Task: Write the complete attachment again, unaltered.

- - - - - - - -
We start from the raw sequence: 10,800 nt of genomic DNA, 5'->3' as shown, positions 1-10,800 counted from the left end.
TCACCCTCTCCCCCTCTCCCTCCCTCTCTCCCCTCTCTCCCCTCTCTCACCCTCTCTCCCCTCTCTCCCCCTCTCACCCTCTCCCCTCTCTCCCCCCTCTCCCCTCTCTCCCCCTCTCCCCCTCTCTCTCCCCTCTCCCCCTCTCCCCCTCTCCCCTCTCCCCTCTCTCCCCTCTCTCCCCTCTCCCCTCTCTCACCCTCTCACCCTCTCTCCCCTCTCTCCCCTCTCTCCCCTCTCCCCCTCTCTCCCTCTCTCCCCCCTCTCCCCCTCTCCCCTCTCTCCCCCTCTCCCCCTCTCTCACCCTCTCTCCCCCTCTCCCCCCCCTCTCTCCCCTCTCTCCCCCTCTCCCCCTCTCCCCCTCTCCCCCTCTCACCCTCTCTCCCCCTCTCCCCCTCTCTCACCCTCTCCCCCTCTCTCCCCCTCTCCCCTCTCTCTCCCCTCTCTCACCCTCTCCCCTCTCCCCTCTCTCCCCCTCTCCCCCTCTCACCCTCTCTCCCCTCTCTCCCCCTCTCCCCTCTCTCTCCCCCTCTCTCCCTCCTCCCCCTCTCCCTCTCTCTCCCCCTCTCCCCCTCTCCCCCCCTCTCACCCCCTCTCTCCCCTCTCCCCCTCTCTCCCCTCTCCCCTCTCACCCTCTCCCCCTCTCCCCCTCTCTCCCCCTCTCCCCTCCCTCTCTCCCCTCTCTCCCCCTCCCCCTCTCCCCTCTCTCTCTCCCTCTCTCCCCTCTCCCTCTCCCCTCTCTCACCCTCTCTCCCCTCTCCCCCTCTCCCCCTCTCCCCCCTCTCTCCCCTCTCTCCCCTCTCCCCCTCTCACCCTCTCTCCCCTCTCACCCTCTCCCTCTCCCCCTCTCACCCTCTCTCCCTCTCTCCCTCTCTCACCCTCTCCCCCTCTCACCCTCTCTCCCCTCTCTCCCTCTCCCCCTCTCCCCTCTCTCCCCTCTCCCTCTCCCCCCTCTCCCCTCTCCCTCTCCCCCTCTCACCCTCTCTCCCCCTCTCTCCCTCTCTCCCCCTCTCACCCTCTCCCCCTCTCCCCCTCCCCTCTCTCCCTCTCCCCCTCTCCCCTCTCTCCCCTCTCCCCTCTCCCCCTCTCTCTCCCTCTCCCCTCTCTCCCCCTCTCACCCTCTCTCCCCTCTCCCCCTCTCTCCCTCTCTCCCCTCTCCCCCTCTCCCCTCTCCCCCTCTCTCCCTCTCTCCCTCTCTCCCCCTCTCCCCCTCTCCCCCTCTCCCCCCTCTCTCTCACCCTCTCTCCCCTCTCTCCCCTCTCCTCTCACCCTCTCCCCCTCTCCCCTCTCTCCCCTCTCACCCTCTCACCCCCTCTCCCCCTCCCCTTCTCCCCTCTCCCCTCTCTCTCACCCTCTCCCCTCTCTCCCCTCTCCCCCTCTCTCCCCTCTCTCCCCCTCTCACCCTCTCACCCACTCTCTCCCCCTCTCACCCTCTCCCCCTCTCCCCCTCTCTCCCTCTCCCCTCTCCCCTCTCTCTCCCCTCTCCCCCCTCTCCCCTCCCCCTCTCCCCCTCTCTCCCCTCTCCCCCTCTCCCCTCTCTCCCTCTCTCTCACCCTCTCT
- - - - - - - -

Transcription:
We start from the raw sequence: 10,800 nt of genomic DNA, 5'->3' as shown, positions 1-10,800 counted from the left end.
TCACCCTCTCCCCCTCTCCCTCCCTCTCTCCCCTCTCTCCCCTCTCTCACCCTCTCTCCCCTCTCTCCCCCTCTCACCCTCTCCCCTCTCTCCCCCCTCTCCCCTCTCTCCCCCTCTCCCCCTCTCTCTCCCCTCTCCCCCTCTCCCCCTCTCCCCTCTCCCCTCTCTCCCCTCTCTCCCCTCTCCCCTCTCTCACCCTCTCACCCTCTCTCCCCTCTCTCCCCTCTCTCCCCTCTCCCCCTCTCTCCCTCTCTCCCCCCTCTCCCCCTCTCCCCTCTCTCCCCCTCTCCCCCTCTCTCACCCTCTCTCCCCCTCTCCCCCCCCTCTCTCCCCTCTCTCCCCCTCTCCCCCTCTCCCCCTCTCCCCCTCTCACCCTCTCTCCCCCTCTCCCCCTCTCTCACCCTCTCCCCCTCTCTCCCCCTCTCCCCTCTCTCTCCCCTCTCTCACCCTCTCCCCTCTCCCCTCTCTCCCCCTCTCCCCCTCTCACCCTCTCTCCCCTCTCTCCCCCTCTCCCCTCTCTCTCCCCCTCTCTCCCTCCTCCCCCTCTCCCTCTCTCTCCCCCTCTCCCCCTCTCCCCCCCTCTCACCCCCTCTCTCCCCTCTCCCCCTCTCTCCCCTCTCCCCTCTCACCCTCTCCCCCTCTCCCCCTCTCTCCCCCTCTCCCCTCCCTCTCTCCCCTCTCTCCCCCTCCCCCTCTCCCCTCTCTCTCTCCCTCTCTCCCCTCTCCCTCTCCCCTCTCTCACCCTCTCTCCCCTCTCCCCCTCTCCCCCTCTCCCCCCTCTCTCCCCTCTCTCCCCTCTCCCCCTCTCACCCTCTCTCCCCTCTCACCCTCTCCCTCTCCCCCTCTCACCCTCTCTCCCTCTCTCCCTCTCTCACCCTCTCCCCCTCTCACCCTCTCTCCCCTCTCTCCCTCTCCCCCTCTCCCCTCTCTCCCCTCTCCCTCTCCCCCCTCTCCCCTCTCCCTCTCCCCCTCTCACCCTCTCTCCCCCTCTCTCCCTCTCTCCCCCTCTCACCCTCTCCCCCTCTCCCCCTCCCCTCTCTCCCTCTCCCCCTCTCCCCTCTCTCCCCTCTCCCCTCTCCCCCTCTCTCTCCCTCTCCCCTCTCTCCCCCTCTCACCCTCTCTCCCCTCTCCCCCTCTCTCCCTCTCTCCCCTCTCCCCCTCTCCCCTCTCCCCCTCTCTCCCTCTCTCCCTCTCTCCCCCTCTCCCCCTCTCCCCCTCTCCCCCCTCTCTCTCACCCTCTCTCCCCTCTCTCCCCTCTCCTCTCACCCTCTCCCCCTCTCCCCTCTCTCCCCTCTCACCCTCTCACCCCCTCTCCCCCTCCCCTTCTCCCCTCTCCCCTCTCTCTCACCCTCTCCCCTCTCTCCCCTCTCCCCCTCTCTCCCCTCTCTCCCCCTCTCACCCTCTCACCCACTCTCTCCCCCTCTCACCCTCTCCCCCTCTCCCCCTCTCTCCCTCTCCCCTCTCCCCTCTCTCTCCCCTCTCCCCCCTCTCCCCTCCCCCTCTCCCCCTCTCTCCCCTCTCCCCCTCTCCCCTCTCTCCCTCTCTCTCACCCTCTCT